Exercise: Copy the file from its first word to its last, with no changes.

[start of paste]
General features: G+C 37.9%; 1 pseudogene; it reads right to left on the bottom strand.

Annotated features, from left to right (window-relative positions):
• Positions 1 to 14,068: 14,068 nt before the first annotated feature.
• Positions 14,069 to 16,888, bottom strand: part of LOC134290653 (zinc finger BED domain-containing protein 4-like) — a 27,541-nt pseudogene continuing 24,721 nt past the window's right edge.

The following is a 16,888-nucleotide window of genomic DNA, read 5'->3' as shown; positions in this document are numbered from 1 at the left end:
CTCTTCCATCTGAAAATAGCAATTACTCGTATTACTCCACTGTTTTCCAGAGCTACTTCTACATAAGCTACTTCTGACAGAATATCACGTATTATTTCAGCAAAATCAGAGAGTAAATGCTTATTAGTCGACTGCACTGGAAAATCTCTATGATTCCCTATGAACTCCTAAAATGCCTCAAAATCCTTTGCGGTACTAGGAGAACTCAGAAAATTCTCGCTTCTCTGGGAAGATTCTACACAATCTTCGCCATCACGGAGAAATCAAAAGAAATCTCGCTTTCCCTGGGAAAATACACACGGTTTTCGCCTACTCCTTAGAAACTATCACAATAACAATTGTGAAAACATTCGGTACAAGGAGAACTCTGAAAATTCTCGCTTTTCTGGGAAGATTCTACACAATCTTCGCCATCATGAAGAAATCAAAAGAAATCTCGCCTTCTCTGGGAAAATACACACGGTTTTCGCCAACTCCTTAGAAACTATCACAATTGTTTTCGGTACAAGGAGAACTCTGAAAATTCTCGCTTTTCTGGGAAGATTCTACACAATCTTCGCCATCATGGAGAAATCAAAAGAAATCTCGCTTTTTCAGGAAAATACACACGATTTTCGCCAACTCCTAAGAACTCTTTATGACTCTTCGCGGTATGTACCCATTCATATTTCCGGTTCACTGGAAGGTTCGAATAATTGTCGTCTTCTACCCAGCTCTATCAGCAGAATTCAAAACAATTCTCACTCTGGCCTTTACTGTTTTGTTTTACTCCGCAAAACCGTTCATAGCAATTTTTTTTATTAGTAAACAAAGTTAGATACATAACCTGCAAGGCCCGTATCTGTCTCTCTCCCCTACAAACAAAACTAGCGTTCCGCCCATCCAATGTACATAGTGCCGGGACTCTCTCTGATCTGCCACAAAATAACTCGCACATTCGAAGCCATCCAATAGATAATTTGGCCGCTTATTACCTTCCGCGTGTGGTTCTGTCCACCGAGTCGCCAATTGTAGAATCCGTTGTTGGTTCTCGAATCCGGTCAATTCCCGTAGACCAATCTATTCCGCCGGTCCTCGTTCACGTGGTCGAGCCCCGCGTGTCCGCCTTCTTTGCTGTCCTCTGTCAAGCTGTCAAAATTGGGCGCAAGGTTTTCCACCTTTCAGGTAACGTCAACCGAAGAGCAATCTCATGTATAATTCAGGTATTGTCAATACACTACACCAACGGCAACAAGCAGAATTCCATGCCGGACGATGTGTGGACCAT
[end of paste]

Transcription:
General features: G+C 37.9%; 1 pseudogene; it reads right to left on the bottom strand.

Annotated features, from left to right (window-relative positions):
• Positions 1 to 14,068: 14,068 nt before the first annotated feature.
• Positions 14,069 to 16,888, bottom strand: part of LOC134290653 (zinc finger BED domain-containing protein 4-like) — a 27,541-nt pseudogene continuing 24,721 nt past the window's right edge.

The following is a 16,888-nucleotide window of genomic DNA, read 5'->3' as shown; positions in this document are numbered from 1 at the left end:
CTCTTCCATCTGAAAATAGCAATTACTCGTATTACTCCACTGTTTTCCAGAGCTACTTCTACATAAGCTACTTCTGACAGAATATCACGTATTATTTCAGCAAAATCAGAGAGTAAATGCTTATTAGTCGACTGCACTGGAAAATCTCTATGATTCCCTATGAACTCCTAAAATGCCTCAAAATCCTTTGCGGTACTAGGAGAACTCAGAAAATTCTCGCTTCTCTGGGAAGATTCTACACAATCTTCGCCATCACGGAGAAATCAAAAGAAATCTCGCTTTCCCTGGGAAAATACACACGGTTTTCGCCTACTCCTTAGAAACTATCACAATAACAATTGTGAAAACATTCGGTACAAGGAGAACTCTGAAAATTCTCGCTTTTCTGGGAAGATTCTACACAATCTTCGCCATCATGAAGAAATCAAAAGAAATCTCGCCTTCTCTGGGAAAATACACACGGTTTTCGCCAACTCCTTAGAAACTATCACAATTGTTTTCGGTACAAGGAGAACTCTGAAAATTCTCGCTTTTCTGGGAAGATTCTACACAATCTTCGCCATCATGGAGAAATCAAAAGAAATCTCGCTTTTTCAGGAAAATACACACGATTTTCGCCAACTCCTAAGAACTCTTTATGACTCTTCGCGGTATGTACCCATTCATATTTCCGGTTCACTGGAAGGTTCGAATAATTGTCGTCTTCTACCCAGCTCTATCAGCAGAATTCAAAACAATTCTCACTCTGGCCTTTACTGTTTTGTTTTACTCCGCAAAACCGTTCATAGCAATTTTTTTTATTAGTAAACAAAGTTAGATACATAACCTGCAAGGCCCGTATCTGTCTCTCTCCCCTACAAACAAAACTAGCGTTCCGCCCATCCAATGTACATAGTGCCGGGACTCTCTCTGATCTGCCACAAAATAACTCGCACATTCGAAGCCATCCAATAGATAATTTGGCCGCTTATTACCTTCCGCGTGTGGTTCTGTCCACCGAGTCGCCAATTGTAGAATCCGTTGTTGGTTCTCGAATCCGGTCAATTCCCGTAGACCAATCTATTCCGCCGGTCCTCGTTCACGTGGTCGAGCCCCGCGTGTCCGCCTTCTTTGCTGTCCTCTGTCAAGCTGTCAAAATTGGGCGCAAGGTTTTCCACCTTTCAGGTAACGTCAACCGAAGAGCAATCTCATGTATAATTCAGGTATTGTCAATACACTACACCAACGGCAACAAGCAGAATTCCATGCCGGACGATGTGTGGACCAT